4 March 2013
Last updated at 17:33 ET
Kenyans have been voting in the first general election since 2007 when a disputed result triggered weeks of bloodshed.
The election is taking place under a new constitution, designed to prevent a repeat of the violence of 2007. These voters in the western town of Kisumu were in jubilant mood as they waited to vote.
A tight race is forecast between the current Prime Minister, Raila Odinga, and Uhuru Kenyatta, seen here casting his vote.
Long queues, like this one in the capital, formed outside polling stations in the early hours. The atmosphere was said to be calm.
Kenyans were voting for a president, MPs and senators, county governors and members of the newly-formed county assemblies.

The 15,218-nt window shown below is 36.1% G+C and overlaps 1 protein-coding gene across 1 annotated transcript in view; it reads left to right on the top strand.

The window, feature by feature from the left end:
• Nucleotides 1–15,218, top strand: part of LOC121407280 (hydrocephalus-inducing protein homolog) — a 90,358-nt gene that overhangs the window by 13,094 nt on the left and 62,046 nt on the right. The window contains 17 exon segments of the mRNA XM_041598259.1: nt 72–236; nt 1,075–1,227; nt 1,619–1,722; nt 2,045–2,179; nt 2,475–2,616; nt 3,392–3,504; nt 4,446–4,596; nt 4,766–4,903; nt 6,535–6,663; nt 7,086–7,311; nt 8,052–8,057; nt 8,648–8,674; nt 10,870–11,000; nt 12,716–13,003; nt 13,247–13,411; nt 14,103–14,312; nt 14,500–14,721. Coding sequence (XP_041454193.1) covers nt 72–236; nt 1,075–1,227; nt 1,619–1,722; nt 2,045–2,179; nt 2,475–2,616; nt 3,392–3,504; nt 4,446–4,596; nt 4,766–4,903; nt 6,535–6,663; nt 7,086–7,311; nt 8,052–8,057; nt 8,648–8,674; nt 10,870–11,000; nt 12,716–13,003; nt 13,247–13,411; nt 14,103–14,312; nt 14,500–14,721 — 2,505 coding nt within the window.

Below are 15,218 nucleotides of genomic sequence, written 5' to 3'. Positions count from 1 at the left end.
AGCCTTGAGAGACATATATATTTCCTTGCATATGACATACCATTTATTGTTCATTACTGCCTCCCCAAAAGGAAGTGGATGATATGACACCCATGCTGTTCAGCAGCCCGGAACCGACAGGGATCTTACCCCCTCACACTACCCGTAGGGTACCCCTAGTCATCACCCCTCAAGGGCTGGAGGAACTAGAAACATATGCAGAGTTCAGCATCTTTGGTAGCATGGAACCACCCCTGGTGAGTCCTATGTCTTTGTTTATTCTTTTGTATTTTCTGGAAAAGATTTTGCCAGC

Presidential candidates need support from across the country to be declared the winner so they cannot rely on support from their own ethnic groups alone.
After voting, people were asked to dip their fingernails in indelible ink. But those, like this ethnic Somali woman, whose fingernails are already covered with henna or varnish, had their hands marked instead.
Meanwhile, this Maasai man walked to his nearest polling station in Kumpa. The Independent Electoral and Boundaries Commission said it aimed to get the provisional results for the presidential election out within 48 hours.
Polls were due to close at 17:00 local time (14:00 GMT) but anyone still in the queue at that time was allowed to vote.
Well after darkness had fallen, votes were still being cast at ballot stations around the country.
The Kenyan police said they deployed nearly 100,000 officers to ensure there was no repeat of the violence of the previous election when more than 1,000 people died. Observers say it is the most important election in Kenya's history.